This may sound familiar. I was reading an article about the increasing popularity of websites and magazines in Europe aimed at explaining science to children. Yet according to a 2007 EU report cited by the author, less and less children are pursuing advanced science courses in school. Taking the seeming disparity as their cue, many European countries are investing huge sums to revamp their K12 science curriculum in a bid to reverse their slumping economic fortunes and launch recoveries “based on brain and not brawn”. Of course this is welcome news to anyone who would like to see science take a more prominent role in the lives of students and educators but towards the end of the article I saw a familiar argument. On the one hand are scientists who express dismay at what they consider the “dumbing down” of scientific concepts and inquiry to make them more accessible to young minds. This is precisely how misconceptions are born and endure, they might say. On the other hand are “popularizing” scientists and media personalities, arguing that children must be attracted to science in ways they can understand if they are to develop an abiding interest in the first place.
This argument sounded very familiar to me, not so much for the tension between “popular” vs. “dumb” science but for its recurring emphasis on how science should be communicated and experienced in the first place. In the late 1700’s the pioneering British chemist Humphry Davy engaged in a number of amazing conversations with the renowned poet Samuel Taylor Coleridge. Traditional forms of literature and language were just not equipped to communicate the beauty and mystery of emerging scientific discoveries – new forms of language and meaning should be created to match the newness of our expanding knowledge of the natural world. Davy tried his hand at poetry while scientific concepts made their way into Coleridge’s verse. In the end, Davy was persuaded by others in the British scientific community to drop the more poetic language from his formal presentations but he never quite gave up the idea that science and poetry were kindred forms of artistic endeavor. His notes were often filled in the margins with fragments of his own verse as he attempted to describe not just what he saw but what he felt as conducted his groundbreaking experiments.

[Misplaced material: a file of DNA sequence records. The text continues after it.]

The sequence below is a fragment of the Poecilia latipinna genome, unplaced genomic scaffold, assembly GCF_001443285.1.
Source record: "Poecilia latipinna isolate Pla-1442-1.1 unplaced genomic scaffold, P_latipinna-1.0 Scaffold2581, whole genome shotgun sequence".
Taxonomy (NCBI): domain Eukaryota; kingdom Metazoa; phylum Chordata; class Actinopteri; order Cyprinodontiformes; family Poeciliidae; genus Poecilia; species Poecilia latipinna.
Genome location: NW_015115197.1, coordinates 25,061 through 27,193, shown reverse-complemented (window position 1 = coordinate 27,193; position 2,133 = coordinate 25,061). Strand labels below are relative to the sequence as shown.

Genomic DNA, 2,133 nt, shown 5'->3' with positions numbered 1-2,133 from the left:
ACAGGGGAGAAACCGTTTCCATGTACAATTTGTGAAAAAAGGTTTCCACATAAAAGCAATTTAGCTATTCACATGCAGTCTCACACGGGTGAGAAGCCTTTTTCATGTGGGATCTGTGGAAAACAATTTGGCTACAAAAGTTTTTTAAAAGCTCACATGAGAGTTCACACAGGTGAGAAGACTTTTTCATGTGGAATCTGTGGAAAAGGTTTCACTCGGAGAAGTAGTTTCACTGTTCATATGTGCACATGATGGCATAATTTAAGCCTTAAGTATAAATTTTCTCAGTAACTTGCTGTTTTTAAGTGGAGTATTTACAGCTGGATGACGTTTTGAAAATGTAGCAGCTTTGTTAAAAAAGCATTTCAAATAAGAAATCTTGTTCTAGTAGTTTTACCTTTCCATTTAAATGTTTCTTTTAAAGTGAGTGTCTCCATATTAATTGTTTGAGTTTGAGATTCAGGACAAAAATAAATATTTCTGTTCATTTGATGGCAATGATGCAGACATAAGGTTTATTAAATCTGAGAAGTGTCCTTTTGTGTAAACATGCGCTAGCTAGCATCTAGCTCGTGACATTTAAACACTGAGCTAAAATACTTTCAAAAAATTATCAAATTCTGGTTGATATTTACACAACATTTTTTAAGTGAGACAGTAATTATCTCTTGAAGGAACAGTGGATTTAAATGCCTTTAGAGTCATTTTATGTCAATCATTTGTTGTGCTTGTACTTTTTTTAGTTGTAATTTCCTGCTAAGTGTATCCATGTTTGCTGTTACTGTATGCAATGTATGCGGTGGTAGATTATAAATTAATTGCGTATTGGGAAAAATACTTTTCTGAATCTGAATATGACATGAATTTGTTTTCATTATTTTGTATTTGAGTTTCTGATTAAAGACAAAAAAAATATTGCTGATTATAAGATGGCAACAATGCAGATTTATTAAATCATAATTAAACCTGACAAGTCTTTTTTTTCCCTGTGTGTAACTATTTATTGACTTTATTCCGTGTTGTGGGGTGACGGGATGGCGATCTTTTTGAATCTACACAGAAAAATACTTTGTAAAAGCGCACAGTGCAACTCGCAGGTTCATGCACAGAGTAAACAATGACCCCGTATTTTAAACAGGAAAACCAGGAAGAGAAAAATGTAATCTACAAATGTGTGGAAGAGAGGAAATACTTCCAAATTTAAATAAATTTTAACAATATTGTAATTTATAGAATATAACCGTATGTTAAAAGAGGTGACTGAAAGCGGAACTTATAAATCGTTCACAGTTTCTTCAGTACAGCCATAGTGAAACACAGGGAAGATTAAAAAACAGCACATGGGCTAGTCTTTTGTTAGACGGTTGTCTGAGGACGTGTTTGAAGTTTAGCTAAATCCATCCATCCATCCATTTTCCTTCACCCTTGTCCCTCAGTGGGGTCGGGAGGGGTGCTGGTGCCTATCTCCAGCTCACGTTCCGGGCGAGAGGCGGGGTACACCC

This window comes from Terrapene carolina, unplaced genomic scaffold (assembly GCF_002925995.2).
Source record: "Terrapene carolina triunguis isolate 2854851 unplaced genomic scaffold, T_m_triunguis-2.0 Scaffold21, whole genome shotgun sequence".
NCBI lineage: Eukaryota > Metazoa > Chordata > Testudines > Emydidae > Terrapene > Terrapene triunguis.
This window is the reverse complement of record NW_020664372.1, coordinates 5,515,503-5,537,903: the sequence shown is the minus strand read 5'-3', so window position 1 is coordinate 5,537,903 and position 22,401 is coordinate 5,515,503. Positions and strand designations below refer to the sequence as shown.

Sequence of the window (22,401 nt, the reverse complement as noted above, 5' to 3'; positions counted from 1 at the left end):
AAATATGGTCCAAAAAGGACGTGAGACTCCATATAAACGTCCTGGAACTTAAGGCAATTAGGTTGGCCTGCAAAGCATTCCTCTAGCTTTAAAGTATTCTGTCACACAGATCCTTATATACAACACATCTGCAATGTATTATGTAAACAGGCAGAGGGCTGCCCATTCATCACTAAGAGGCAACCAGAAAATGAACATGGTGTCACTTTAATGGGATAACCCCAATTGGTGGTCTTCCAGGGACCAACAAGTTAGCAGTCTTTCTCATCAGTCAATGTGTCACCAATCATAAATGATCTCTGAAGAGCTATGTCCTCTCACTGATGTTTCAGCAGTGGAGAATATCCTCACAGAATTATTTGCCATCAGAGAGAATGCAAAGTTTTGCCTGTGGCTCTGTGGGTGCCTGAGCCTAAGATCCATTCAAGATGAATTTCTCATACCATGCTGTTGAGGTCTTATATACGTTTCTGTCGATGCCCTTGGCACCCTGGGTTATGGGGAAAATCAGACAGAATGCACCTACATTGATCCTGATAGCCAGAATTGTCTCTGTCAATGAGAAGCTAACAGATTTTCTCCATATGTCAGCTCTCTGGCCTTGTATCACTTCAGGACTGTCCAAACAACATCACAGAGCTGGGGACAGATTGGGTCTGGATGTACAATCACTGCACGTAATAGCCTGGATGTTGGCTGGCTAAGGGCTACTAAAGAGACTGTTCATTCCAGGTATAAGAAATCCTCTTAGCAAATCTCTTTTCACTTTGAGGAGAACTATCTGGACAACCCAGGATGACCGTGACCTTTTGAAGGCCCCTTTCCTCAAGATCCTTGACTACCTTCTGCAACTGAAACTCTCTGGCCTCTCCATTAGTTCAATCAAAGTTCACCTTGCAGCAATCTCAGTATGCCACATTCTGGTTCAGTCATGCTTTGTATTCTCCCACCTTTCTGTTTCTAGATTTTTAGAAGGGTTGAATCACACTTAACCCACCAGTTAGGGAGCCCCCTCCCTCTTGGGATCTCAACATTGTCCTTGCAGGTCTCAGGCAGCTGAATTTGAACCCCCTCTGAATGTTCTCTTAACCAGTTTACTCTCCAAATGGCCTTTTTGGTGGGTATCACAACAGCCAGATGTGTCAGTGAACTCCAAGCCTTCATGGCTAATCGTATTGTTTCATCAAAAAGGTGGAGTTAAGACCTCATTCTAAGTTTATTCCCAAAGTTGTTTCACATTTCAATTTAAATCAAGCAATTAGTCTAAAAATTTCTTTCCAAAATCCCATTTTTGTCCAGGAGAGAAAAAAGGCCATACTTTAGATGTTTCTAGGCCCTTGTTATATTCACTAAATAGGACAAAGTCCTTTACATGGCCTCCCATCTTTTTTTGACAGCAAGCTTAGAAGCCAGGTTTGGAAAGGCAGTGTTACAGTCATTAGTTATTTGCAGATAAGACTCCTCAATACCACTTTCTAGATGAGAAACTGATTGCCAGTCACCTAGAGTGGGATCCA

The story of Davy and Coleridge, as well as the “popular” vs. “dumb” discussion above, reminds me that scientists are often frustrated by the difficulty of explaining what they know, how they know it, and the process it takes to get there. Some are taking this challenge seriously. At Stony Brook University, the Center for Communicating Science conducts a program in conjunction with media experts to help scientists find more effective ways of communicating science to the general public. One of their most notable challenges: answer the question – “What is a flame?” – in a way that an 11-year old could understand. I believe the program, along with the growing popularity of websites, magazines, and TV series that make science more accessible, are encouraging signs of a shift in thinking – that the ways we explain the understanding of science to children are just as important as the knowledge of science itself.
Note: For more on the story of Davy, Coleridge and other figures of science, art, discovery, and adventure in the Enlightenment, I suggest Richard Holmes’ excellent The Age of Wonder.